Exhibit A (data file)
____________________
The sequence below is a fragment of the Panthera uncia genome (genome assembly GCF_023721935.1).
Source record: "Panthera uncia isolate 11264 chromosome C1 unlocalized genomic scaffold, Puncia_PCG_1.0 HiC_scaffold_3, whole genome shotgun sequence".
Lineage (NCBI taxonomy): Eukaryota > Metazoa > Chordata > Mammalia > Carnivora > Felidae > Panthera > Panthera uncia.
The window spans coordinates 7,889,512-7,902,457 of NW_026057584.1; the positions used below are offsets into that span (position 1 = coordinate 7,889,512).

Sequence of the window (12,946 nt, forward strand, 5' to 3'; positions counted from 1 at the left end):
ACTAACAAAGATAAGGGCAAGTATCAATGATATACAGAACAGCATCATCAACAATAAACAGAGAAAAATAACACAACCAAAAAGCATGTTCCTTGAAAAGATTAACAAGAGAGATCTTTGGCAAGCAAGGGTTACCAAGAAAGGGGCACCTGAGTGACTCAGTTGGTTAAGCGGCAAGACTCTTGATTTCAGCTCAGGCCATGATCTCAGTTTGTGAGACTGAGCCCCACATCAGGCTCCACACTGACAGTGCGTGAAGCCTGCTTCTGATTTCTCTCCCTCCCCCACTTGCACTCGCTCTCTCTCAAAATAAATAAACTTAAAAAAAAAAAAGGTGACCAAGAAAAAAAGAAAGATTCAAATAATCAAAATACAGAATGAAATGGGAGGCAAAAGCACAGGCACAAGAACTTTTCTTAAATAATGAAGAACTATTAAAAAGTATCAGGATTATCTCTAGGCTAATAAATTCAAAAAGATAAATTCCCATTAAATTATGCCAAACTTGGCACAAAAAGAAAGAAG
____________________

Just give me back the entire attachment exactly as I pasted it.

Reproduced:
The sequence below is a fragment of the Panthera uncia genome (genome assembly GCF_023721935.1).
Source record: "Panthera uncia isolate 11264 chromosome C1 unlocalized genomic scaffold, Puncia_PCG_1.0 HiC_scaffold_3, whole genome shotgun sequence".
Lineage (NCBI taxonomy): Eukaryota > Metazoa > Chordata > Mammalia > Carnivora > Felidae > Panthera > Panthera uncia.
The window spans coordinates 7,889,512-7,902,457 of NW_026057584.1; the positions used below are offsets into that span (position 1 = coordinate 7,889,512).

Sequence of the window (12,946 nt, forward strand, 5' to 3'; positions counted from 1 at the left end):
ACTAACAAAGATAAGGGCAAGTATCAATGATATACAGAACAGCATCATCAACAATAAACAGAGAAAAATAACACAACCAAAAAGCATGTTCCTTGAAAAGATTAACAAGAGAGATCTTTGGCAAGCAAGGGTTACCAAGAAAGGGGCACCTGAGTGACTCAGTTGGTTAAGCGGCAAGACTCTTGATTTCAGCTCAGGCCATGATCTCAGTTTGTGAGACTGAGCCCCACATCAGGCTCCACACTGACAGTGCGTGAAGCCTGCTTCTGATTTCTCTCCCTCCCCCACTTGCACTCGCTCTCTCTCAAAATAAATAAACTTAAAAAAAAAAAAGGTGACCAAGAAAAAAAGAAAGATTCAAATAATCAAAATACAGAATGAAATGGGAGGCAAAAGCACAGGCACAAGAACTTTTCTTAAATAATGAAGAACTATTAAAAAGTATCAGGATTATCTCTAGGCTAATAAATTCAAAAAGATAAATTCCCATTAAATTATGCCAAACTTGGCACAAAAAGAAAGAAG